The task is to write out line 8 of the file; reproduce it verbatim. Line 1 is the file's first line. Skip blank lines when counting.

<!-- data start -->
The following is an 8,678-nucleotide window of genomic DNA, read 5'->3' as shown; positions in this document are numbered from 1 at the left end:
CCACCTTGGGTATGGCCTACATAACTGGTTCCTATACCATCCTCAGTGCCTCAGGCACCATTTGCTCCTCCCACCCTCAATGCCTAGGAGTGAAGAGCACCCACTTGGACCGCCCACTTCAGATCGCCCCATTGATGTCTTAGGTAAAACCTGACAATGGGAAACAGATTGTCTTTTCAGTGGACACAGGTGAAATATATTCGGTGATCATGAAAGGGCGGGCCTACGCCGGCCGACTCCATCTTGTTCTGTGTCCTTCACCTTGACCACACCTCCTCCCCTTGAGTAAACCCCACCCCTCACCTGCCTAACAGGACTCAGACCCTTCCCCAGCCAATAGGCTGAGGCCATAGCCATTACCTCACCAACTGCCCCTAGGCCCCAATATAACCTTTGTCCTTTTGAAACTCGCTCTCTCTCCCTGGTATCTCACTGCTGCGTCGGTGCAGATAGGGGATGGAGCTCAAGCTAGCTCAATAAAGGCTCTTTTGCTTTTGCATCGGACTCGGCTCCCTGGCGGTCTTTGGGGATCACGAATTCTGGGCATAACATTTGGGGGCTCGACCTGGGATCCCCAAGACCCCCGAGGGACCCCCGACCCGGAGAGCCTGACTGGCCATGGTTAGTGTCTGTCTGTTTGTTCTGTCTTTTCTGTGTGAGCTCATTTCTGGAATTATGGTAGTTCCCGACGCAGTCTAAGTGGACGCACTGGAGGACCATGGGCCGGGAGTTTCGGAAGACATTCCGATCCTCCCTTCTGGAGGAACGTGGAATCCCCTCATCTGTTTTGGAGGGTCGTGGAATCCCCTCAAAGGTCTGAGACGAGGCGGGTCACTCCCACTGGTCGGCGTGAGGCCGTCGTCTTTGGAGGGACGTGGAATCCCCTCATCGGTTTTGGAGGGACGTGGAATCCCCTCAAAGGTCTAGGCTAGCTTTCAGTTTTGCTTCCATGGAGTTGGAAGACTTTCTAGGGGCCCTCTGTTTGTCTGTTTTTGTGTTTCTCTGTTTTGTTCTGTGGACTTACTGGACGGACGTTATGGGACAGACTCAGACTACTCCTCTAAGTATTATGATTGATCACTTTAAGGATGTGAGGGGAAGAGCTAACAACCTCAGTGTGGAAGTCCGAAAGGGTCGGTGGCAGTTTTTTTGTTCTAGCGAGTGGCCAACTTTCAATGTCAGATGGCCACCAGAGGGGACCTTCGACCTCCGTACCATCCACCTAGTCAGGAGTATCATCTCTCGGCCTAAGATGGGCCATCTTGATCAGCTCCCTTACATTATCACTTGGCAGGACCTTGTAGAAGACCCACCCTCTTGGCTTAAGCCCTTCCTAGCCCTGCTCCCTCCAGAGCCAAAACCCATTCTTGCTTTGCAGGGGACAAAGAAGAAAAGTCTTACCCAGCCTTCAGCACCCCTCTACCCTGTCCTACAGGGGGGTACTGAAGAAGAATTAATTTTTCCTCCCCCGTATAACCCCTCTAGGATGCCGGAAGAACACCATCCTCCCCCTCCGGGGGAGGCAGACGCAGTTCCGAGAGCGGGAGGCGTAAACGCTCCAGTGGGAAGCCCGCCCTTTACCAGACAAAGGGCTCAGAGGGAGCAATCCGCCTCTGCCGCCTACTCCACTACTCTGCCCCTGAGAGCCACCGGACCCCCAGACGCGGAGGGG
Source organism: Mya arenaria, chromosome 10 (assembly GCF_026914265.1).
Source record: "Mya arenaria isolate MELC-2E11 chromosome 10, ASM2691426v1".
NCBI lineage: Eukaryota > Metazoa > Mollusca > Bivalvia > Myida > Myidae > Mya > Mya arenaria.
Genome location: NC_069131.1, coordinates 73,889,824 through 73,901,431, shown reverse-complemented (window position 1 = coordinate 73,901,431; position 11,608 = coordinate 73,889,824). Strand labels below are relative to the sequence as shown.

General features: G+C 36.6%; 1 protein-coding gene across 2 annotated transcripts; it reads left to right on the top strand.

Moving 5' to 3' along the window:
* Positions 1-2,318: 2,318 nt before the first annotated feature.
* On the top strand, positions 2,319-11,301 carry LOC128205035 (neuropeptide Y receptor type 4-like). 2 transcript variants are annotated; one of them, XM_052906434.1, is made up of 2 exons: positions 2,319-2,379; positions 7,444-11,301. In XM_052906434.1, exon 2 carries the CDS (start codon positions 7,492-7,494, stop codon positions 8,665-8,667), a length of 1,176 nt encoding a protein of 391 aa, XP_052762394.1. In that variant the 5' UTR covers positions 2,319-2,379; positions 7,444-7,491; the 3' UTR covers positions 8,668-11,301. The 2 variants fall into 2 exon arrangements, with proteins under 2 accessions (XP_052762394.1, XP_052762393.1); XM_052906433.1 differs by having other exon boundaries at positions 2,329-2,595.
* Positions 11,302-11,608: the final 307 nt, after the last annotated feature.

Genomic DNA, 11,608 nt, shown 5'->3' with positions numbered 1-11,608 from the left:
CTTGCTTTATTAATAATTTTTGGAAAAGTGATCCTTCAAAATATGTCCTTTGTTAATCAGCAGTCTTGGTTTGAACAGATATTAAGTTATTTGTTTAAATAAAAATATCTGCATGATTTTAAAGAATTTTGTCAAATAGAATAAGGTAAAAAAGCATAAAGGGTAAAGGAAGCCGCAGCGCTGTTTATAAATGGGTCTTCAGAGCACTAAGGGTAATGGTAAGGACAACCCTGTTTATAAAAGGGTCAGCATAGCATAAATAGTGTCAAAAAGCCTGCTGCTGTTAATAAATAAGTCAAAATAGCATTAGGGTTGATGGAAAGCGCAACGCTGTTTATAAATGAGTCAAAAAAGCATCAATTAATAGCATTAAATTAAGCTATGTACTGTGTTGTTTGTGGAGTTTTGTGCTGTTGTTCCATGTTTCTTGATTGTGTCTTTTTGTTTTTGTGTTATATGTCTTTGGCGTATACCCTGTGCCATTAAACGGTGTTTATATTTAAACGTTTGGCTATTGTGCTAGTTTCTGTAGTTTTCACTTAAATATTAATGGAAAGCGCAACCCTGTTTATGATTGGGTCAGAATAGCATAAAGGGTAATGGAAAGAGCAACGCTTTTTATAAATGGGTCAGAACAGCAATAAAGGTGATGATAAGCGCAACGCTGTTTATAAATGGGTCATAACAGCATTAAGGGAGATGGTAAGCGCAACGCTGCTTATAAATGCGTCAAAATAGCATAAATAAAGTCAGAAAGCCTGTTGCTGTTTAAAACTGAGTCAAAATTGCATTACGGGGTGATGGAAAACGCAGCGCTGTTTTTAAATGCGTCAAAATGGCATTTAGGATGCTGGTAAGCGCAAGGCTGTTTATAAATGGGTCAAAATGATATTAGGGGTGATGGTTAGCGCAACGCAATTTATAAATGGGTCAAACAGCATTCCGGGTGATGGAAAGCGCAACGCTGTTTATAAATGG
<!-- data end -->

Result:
Moving 5' to 3' along the window: